FTC denies LabMD’s application for a stay of Commission’s Final Order

In what is likely to infuriate those who believe that the Federal Trade Commission has already abused its authority in its relentless enforcement action against a small cancer-detecting laboratory, the FTC has denied LabMD’s application for a stay of their final order  while LabMD appeals to a federal court.

In explaining its denial, the Commission said it looked at four factors:

(1) “the likelihood of the applicant’s success on appeal”; (2) “whether the applicant will suffer irreparable harm if a stay is not granted”; (3) “the degree of injury to other parties if a stay is granted”; and (4) the public interest. It is the applicant’s burden to establish that a stay is warranted. Toys “R” Us, Inc., 126 F.T.C. 695, 698 (1998).

Because the Commission believes it is right, it fails to see LabMD’s chances of success on appeal. If they didn’t believe they were right, they never would have issued their final decision and order, right? So the first factor is somewhat ridiculous and boils down to, “We thought we were right, we think we are right, and therefore, LabMD has no real chance of winning an appeal against us.”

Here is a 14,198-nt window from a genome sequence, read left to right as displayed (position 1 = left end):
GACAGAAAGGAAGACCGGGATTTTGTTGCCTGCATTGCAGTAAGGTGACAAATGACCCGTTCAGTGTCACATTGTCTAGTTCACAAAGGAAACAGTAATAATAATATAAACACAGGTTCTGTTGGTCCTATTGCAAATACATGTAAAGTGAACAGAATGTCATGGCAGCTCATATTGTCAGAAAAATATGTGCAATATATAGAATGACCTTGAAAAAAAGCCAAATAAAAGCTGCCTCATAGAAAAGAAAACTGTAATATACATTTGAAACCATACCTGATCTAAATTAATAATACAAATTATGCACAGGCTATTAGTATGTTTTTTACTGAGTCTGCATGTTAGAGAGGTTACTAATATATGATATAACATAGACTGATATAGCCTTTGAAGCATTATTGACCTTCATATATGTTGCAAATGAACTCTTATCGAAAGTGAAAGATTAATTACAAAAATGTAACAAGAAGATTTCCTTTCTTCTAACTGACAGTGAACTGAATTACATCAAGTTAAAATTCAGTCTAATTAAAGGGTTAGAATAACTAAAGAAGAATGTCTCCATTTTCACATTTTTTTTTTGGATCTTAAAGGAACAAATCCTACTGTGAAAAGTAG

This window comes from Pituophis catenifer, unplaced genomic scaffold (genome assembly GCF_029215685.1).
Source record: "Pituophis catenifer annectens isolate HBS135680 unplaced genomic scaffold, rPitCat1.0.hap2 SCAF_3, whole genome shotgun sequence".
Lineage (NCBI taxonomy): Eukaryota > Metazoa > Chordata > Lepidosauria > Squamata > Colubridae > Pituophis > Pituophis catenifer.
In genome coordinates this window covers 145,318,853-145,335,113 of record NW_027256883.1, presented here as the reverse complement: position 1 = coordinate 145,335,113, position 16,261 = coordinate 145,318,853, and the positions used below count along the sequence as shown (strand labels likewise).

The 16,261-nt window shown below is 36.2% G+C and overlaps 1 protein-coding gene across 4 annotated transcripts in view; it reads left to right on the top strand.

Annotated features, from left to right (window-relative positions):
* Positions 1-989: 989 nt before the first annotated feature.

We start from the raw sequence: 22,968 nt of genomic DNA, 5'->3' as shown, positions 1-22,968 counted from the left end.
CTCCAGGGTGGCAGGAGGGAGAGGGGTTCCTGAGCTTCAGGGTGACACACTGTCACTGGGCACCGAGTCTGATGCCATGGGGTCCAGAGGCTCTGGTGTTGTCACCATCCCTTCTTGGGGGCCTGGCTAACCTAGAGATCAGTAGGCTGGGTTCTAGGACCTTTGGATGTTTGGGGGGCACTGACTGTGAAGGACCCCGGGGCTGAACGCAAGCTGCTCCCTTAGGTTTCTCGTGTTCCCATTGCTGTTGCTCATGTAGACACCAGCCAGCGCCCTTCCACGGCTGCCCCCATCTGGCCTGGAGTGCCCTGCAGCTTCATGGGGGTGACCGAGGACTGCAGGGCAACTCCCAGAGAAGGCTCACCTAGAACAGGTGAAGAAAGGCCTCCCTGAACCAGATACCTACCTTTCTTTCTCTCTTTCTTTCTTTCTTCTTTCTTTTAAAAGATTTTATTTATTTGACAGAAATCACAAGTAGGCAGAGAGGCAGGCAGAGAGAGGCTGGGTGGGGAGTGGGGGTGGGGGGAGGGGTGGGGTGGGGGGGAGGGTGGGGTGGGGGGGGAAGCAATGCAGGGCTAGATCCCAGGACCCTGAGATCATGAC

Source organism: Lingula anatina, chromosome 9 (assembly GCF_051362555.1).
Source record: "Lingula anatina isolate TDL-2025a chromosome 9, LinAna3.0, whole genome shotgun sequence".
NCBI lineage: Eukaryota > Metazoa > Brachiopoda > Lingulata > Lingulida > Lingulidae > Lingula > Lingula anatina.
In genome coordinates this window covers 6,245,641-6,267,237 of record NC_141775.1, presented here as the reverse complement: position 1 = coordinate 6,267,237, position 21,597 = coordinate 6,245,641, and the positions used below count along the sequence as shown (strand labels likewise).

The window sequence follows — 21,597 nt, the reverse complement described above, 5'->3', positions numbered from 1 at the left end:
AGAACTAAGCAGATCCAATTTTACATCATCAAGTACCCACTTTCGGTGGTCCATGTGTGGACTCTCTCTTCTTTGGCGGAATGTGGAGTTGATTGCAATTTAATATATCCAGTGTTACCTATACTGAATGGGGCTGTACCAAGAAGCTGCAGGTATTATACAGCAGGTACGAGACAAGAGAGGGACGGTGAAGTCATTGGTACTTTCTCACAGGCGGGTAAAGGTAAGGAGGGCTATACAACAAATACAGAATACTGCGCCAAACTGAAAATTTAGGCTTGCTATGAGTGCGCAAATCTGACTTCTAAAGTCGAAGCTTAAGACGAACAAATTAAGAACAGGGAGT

On the second factor, that the Commission failed to see “irreparable harm” given the cost of notifications and implementing the comprehensive data security plan is…. shocking.

As to the degree of injury to other parties if the stay is granted,  given that the FTC never bothered to contact even a single patient to inquire whether there had been any harm, the following borders on the obscene:

Because LabMD never notified any affected consumers of the breach, we do not know how many consumers may have suffered harm due, for example, to identity or medical identity theft.

But they could have known – and chose not to find out.

Keep in mind that as HHS spokesperson Rachel Seeger wrote to this blogger, HHS not only declined to join FTC in any action against LabMD, but this wasn’t even a reportable breach under HIPAA in 2008.  There was no requirement for LabMD to notify anyone. So they didn’t and the FTC never did, and now the FTC would require LabMD to notify eight years later but it can’t wait for an appeal to a court?